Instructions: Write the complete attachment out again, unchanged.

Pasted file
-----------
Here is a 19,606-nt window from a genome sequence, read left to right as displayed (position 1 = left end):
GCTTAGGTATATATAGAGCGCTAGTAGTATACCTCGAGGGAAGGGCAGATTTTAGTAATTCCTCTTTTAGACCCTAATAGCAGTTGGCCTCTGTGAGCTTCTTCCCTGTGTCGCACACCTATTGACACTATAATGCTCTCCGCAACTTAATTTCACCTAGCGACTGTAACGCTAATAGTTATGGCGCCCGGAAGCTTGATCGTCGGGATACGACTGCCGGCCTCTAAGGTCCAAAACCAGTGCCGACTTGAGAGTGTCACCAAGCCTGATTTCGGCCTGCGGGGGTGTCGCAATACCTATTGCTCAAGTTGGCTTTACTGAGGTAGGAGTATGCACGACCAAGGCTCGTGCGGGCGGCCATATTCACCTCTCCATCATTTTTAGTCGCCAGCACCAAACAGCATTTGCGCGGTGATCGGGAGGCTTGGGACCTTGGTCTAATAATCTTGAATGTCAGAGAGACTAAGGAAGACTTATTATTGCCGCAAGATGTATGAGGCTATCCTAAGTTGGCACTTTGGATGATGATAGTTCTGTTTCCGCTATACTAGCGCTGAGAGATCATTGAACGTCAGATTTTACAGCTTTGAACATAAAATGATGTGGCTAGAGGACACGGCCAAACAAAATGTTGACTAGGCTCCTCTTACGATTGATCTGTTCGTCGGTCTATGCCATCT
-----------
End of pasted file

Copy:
Here is a 19,606-nt window from a genome sequence, read left to right as displayed (position 1 = left end):
GCTTAGGTATATATAGAGCGCTAGTAGTATACCTCGAGGGAAGGGCAGATTTTAGTAATTCCTCTTTTAGACCCTAATAGCAGTTGGCCTCTGTGAGCTTCTTCCCTGTGTCGCACACCTATTGACACTATAATGCTCTCCGCAACTTAATTTCACCTAGCGACTGTAACGCTAATAGTTATGGCGCCCGGAAGCTTGATCGTCGGGATACGACTGCCGGCCTCTAAGGTCCAAAACCAGTGCCGACTTGAGAGTGTCACCAAGCCTGATTTCGGCCTGCGGGGGTGTCGCAATACCTATTGCTCAAGTTGGCTTTACTGAGGTAGGAGTATGCACGACCAAGGCTCGTGCGGGCGGCCATATTCACCTCTCCATCATTTTTAGTCGCCAGCACCAAACAGCATTTGCGCGGTGATCGGGAGGCTTGGGACCTTGGTCTAATAATCTTGAATGTCAGAGAGACTAAGGAAGACTTATTATTGCCGCAAGATGTATGAGGCTATCCTAAGTTGGCACTTTGGATGATGATAGTTCTGTTTCCGCTATACTAGCGCTGAGAGATCATTGAACGTCAGATTTTACAGCTTTGAACATAAAATGATGTGGCTAGAGGACACGGCCAAACAAAATGTTGACTAGGCTCCTCTTACGATTGATCTGTTCGTCGGTCTATGCCATCT